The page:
where the writers are
What Do Writers Wear, Anyway?

 A pair of high heeled shoe with 12cm ...Shoes (Photo credit: Wikipedia)

There are a couple cliches about dressing professionally that basically boil down to the same thing: "dress for success" and "dress for the job you want, not the one you have" are supposed to motivate, to get people into the proper mentality for their desired careers. My five-year-old runs around in a surgical mask and latex gloves and plays with his homemade doctor's kit, so at least one of us is on the right track.

I've pondered this work attire notion lately. There is something to dressing for a particular occupation. Think about a man on the street in the three-piece suit. He's probably a lawyer, right? Or an executive at a bank or big corporation. If you're a corporate headhunter, he might get your attention, and that's the point, I suppose. One time, I paired a red sweater with some khakis, took one look in the mirror, and immediately changed because I felt like I was going to work at Target. In my case, I decided not to dress for the job I didn't want.

As with the above examples, there are certain stereotypes. If I say "rockstar," "priest," or "Best Buy geek," you probably get an automatic picture in your head. At my parents' business, we have a lot of customers who are artists, and it's not unusual to see eclectic, even bohemian, clothes, colorful hair, and tattoo sleeves.

Well, what about me? As a writer, what in the world am I supposed to wear to let others know what I do? I don't fit in with the artists, nor do I wear a beret and tiny circular sunglasses, sipping coffee with my pinkie up at outdoor cafes, poetry journal in hand. Until recently, I pretty much dressed the way I had all through college: jeans and t-shirts or casual blouses. Then I started substitute teaching and found that my limited business casual wardrobe (which contained mostly pants and a few black dresses that I only ever wore to church) would never get me through a week of teaching. Now that I've been forced to expand my wardrobe, I own more clothes than ever before. And I find that wearing the occasional dress isn't terrible, it's just not I would choose, in a perfect world. At least I blend in.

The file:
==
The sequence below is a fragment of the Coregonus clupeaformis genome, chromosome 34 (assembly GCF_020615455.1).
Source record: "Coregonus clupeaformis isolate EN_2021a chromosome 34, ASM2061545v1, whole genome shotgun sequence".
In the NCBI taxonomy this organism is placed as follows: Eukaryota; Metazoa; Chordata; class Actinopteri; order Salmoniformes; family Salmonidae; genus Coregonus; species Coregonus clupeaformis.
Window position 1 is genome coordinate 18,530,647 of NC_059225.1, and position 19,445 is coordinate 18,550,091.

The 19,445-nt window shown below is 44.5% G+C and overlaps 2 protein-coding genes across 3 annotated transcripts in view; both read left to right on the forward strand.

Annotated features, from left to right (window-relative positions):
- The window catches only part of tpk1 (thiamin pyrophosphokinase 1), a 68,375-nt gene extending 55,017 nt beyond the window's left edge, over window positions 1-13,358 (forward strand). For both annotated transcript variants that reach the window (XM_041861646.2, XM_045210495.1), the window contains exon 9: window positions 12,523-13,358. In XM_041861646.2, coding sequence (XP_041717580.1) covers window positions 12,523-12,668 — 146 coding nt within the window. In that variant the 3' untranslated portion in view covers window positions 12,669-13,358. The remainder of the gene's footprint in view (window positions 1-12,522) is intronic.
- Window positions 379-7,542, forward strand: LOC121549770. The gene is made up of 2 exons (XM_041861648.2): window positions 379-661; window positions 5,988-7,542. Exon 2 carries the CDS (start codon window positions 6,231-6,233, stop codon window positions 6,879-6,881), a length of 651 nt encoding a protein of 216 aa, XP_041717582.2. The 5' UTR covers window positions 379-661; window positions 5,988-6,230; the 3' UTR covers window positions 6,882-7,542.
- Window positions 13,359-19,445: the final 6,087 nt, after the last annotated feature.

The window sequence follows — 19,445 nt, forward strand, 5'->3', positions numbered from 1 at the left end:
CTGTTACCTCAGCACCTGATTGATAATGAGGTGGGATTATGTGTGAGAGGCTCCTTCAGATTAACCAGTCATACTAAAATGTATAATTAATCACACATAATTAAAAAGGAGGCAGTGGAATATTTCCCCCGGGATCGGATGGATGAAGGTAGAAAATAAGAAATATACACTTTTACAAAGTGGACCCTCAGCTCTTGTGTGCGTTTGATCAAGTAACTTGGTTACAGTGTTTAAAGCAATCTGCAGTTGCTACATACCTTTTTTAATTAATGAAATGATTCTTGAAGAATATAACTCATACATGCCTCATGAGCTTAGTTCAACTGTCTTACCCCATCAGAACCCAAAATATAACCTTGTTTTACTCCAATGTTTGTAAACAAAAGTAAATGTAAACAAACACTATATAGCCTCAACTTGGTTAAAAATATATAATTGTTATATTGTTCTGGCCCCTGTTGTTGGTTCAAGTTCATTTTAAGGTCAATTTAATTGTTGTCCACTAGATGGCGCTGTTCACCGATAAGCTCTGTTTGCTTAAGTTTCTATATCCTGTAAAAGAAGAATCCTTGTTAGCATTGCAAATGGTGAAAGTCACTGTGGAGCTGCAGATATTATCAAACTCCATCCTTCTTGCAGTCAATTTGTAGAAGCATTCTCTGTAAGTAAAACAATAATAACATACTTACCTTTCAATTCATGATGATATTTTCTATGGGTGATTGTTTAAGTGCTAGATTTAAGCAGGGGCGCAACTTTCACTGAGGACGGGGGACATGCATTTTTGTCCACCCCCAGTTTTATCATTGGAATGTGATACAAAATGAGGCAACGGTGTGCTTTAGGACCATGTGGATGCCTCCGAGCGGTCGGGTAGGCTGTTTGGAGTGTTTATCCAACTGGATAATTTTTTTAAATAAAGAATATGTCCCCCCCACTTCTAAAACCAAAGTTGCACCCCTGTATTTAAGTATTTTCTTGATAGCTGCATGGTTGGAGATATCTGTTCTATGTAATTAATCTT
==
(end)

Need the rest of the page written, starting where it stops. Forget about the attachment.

The real me lives for stay-at-home Saturdays, maybe lazy, maybe catching up chores I couldn't get to during the week. At the end of days like this, I haven't offended anyone by wearing workout clothes all day, or my bedroom slippers. Back when I envisioned myself as a successful, stay-at-home writer mom, that's kind of how I thought every day would be. Let's be silly and imagine, for a moment, that this really did happen. I'm the next American J.K. Rowling, and now someone wants to do a movie about me. The on-screen version of me would have to be sexed up a little for anyone to want to watch it. Okay, no, I'll be honest. She'd have to be sexed up a lot. I can't imagine someone wanting to watch an actress wearing baggy pajama pants and a non-matching, fifteen-year-old t-shirt, typing away on a MacBook, face devoid of make-up, hair long and limp. But that's me.

Here's another fantasy scenario: I have to go to a Hollywood movie premier, say a movie version of one of my novels. And the next day, when the entertainment shows dole out the awards for best and worst dressed, I get completely panned because I showed up in a Dillard's special. Accessorized by my trusty Tigger watch.

I suppose the conclusion is that, for this writer, at least, there is no dress code. Dressing in a way that someone else thinks is right is not going to make me write a better novel or get noticed by a big New York publishing house. In fact, as far as professionalism in writing is concerned, a simple, serious email address and clean query letter makes more of a positive impression than a pants suit and stilettos. Writers who don't dress their stories for success first are wasting their time if they're mostly concerned with how they dress their bodies.